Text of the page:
Winter Farm Update & 2018 CSA Info

Winter Farm Update & 2018 CSA Info

2018 CSA Registration is Now Open

Happy New Year!  We are now accepting CSA registrations for 2018.  We will again be offering weekly boxes of local, Certified Naturally Grown vegetables in two different sizes from mid-April to mid-November.  We will NOT be offering broiler chicken shares this year, and there are some changes to our Wednesday CSA pick-up locations (please see the website for more information).  We look forward to being your family farmers in 2018!

For information on our 2018 CSA and to access the registration form CLICK HERE.

Winter Farm Update

 Snow falling in our pasture early Jan   Now that we are a month past the solstice, the days are already getting noticeably longer in the evening.  We have been trying to keep warm as 2018 gets off to an exceptionally cold start.  The goats, chickens and dogs are fine in the cold as long as they have plenty to eat and shelter from the wind.  It just takes a little more effort on my part to keep their water from freezing.  We still have crops in the field but with so many nights in the single digits everything has frozen solid and the garden season is officially over.  I hope the cold has helped kill some of our overwintering insect pests, too.   
    Believe it or not, planting for spring is already underway in the greenhouse.  The first round of cabbage, kohlrabi, beets, lettuce, and bok choy have been planted and are just now peaking through the soil.
    Now that he is not needed out in the field every day, Randy has been enjoying spending more time with Cooper, who at nine-months old is crawling all around the house and playing tug-o-war with the dog.  Cooper is so excited about his new skill he even tries to crawl in his sleep.  He is standing with support and is just starting to cruise around.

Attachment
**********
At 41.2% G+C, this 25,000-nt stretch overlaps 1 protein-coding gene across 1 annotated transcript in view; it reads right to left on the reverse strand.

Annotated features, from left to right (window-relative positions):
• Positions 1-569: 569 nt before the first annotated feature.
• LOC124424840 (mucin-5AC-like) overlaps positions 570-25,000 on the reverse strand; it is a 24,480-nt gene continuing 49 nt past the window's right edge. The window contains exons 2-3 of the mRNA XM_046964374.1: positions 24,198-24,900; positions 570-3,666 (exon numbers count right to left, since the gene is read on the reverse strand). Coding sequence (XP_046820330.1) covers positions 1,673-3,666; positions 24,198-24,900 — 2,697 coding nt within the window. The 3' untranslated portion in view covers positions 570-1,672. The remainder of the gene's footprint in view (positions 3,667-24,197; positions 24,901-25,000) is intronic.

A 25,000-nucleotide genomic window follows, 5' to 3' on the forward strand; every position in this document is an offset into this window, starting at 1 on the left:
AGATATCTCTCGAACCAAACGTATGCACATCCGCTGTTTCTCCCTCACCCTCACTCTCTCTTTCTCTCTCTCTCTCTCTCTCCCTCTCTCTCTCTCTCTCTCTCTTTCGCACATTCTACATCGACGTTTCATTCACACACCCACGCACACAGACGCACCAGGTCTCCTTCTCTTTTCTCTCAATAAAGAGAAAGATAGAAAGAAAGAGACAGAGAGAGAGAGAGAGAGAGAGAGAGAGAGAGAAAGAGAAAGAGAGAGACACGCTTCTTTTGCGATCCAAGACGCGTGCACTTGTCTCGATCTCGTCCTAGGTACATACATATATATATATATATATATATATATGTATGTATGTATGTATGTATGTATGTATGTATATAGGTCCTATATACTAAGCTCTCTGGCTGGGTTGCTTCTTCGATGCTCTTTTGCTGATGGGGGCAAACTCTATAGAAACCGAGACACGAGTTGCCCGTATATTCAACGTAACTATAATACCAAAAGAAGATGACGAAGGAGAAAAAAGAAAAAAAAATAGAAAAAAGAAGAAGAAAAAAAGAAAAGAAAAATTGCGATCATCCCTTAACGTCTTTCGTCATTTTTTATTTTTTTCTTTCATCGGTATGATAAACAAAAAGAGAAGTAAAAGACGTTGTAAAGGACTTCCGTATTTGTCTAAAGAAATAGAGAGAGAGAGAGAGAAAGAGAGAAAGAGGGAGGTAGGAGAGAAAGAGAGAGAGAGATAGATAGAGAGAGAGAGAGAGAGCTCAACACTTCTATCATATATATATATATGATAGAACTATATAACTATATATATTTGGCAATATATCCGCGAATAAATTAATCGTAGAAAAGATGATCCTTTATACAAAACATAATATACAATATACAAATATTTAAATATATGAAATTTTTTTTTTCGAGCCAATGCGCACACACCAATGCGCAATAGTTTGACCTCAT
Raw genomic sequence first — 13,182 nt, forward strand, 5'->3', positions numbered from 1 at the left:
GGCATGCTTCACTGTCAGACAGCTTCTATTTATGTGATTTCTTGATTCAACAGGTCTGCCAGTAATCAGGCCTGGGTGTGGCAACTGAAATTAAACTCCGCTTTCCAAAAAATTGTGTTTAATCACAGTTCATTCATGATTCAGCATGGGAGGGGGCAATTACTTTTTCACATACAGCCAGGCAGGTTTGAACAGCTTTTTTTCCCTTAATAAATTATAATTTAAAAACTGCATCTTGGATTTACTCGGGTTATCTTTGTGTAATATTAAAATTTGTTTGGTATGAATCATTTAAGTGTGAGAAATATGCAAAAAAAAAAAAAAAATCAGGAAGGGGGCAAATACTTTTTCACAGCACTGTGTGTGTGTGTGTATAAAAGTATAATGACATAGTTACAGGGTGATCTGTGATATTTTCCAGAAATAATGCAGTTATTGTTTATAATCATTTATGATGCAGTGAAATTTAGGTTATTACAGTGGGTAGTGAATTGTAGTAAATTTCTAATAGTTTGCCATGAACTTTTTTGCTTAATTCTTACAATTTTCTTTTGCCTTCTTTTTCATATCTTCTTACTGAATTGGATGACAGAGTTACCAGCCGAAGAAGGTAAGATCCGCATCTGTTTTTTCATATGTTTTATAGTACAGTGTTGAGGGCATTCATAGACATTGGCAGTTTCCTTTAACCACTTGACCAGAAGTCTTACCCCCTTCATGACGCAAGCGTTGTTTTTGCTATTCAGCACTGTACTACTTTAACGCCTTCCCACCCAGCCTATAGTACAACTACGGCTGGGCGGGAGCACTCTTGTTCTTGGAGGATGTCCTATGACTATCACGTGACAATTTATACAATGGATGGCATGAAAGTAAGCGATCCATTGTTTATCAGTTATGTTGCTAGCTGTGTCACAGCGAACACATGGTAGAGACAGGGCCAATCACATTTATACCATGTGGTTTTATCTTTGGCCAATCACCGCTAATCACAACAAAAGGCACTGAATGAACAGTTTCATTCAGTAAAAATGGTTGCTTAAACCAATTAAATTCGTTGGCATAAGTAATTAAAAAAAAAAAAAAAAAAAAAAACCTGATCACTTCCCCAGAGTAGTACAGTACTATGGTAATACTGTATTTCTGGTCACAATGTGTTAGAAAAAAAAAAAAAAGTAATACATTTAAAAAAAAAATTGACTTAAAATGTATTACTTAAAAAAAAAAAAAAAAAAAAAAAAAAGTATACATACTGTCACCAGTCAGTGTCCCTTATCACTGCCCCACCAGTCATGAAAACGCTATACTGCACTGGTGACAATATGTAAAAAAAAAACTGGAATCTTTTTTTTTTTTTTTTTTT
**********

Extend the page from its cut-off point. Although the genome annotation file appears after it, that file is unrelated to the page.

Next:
Cooper enjoying some beet soup    When its not too cold, Cooper has been helping me with daily chores, too.  We bring food and water to the chickens, goats and dogs, and collect eggs in the evening.  Maggie and Winston, our livestock guardian dogs, are by far his favorite animals on the farm, eliciting squeals of excitement and alarming wheezy gasps.  As no parent on the planet will be surprised to hear, I cannot seem to find time to truly focus on anything, and even simple tasks can take multiple days to complete.  Still, I am grateful every day for the opportunity to spend this time with my son and raise him in this environment.  Even if it means seriously redefining my expectations of what gets done in a day. 
    It is nice to have a break from field work and the relentless hustle of CSA season to reflect and re calibrate.  This includes the practical reflections of what varieties of heirloom tomato performed well enough and whether we had the right number of row feet of pickling cucumbers in each succession, for example, but also reflecting on our way of life and our long term goals for our family and the land.  How do we measure up, now that we are seven years in?  Are we where we thought we would be?  Are we where we want to be?  Like the Roman god Janus, we endeavor to look both ahead and behind as the earth prepares to grant us a new beginning in the coming spring.   A new chance, every year.  What could possibly be better than that?